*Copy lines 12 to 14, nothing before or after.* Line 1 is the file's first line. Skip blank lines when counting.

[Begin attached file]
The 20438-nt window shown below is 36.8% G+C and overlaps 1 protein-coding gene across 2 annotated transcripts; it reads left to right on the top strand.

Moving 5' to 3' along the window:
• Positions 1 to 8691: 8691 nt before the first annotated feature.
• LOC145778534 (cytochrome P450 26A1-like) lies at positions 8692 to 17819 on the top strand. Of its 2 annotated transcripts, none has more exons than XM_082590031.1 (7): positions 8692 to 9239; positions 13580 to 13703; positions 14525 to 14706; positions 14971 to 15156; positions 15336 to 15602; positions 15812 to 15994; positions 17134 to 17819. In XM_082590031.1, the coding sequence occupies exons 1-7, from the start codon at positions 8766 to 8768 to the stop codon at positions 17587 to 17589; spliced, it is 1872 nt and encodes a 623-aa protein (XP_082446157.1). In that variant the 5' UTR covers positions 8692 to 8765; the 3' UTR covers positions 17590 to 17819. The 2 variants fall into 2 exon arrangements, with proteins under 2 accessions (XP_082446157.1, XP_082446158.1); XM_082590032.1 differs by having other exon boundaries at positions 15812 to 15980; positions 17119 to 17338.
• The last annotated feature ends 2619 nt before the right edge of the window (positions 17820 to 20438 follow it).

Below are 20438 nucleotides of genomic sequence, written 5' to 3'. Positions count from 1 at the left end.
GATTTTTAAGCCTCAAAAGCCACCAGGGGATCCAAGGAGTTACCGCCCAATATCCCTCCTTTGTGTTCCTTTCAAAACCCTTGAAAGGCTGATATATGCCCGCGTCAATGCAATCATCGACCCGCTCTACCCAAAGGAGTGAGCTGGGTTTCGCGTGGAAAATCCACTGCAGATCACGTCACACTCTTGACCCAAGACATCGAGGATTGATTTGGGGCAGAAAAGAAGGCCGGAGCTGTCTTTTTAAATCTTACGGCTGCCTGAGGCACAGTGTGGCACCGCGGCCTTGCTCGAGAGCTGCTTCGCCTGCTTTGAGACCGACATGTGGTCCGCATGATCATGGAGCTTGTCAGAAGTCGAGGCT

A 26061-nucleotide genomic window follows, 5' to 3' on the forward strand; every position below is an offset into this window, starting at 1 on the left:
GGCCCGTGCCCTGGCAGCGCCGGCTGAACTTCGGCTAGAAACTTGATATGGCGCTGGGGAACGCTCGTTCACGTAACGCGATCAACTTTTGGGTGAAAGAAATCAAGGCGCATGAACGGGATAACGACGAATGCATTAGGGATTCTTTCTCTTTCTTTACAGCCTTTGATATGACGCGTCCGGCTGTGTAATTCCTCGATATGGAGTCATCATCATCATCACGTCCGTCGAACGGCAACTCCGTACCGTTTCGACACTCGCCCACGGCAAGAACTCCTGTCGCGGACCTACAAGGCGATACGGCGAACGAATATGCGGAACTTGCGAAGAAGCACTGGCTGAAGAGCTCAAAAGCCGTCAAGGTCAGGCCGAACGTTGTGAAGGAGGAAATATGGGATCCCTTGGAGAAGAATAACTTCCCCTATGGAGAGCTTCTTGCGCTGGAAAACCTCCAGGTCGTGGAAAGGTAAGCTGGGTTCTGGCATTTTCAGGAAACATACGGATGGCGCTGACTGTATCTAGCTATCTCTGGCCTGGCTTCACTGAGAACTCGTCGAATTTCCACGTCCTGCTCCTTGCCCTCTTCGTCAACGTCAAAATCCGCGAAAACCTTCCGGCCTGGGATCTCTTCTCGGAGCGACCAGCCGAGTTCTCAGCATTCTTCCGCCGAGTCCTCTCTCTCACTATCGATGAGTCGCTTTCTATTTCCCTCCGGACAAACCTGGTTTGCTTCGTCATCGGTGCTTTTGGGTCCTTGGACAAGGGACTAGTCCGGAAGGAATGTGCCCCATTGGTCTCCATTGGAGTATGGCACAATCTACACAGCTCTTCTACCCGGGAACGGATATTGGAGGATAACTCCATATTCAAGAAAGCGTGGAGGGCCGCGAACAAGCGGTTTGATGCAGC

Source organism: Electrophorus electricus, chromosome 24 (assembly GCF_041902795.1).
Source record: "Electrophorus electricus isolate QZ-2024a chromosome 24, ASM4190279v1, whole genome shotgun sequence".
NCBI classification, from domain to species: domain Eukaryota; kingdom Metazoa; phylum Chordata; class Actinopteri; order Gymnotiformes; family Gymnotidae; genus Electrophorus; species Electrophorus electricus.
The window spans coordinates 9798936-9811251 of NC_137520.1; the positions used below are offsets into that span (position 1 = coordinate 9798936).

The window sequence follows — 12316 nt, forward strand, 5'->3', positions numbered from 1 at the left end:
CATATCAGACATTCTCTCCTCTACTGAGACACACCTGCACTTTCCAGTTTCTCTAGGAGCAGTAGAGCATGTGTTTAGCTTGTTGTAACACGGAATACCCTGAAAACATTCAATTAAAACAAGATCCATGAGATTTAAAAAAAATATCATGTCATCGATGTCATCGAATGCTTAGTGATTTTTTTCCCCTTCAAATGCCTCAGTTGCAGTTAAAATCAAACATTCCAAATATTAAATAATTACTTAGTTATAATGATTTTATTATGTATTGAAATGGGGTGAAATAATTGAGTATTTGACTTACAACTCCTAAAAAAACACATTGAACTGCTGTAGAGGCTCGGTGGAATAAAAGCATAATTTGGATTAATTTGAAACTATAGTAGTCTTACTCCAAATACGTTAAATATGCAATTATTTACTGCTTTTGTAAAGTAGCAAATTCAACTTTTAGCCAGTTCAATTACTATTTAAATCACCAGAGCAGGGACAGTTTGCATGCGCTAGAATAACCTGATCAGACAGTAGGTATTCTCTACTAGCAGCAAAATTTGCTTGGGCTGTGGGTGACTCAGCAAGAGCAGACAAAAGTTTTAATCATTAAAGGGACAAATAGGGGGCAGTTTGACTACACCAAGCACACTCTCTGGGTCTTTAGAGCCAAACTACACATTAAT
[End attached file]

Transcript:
NCBI classification, from domain to species: domain Eukaryota; kingdom Metazoa; phylum Chordata; class Actinopteri; order Gymnotiformes; family Gymnotidae; genus Electrophorus; species Electrophorus electricus.
The window spans coordinates 9798936-9811251 of NC_137520.1; the positions used below are offsets into that span (position 1 = coordinate 9798936).

The window sequence follows — 12316 nt, forward strand, 5'->3', positions numbered from 1 at the left end: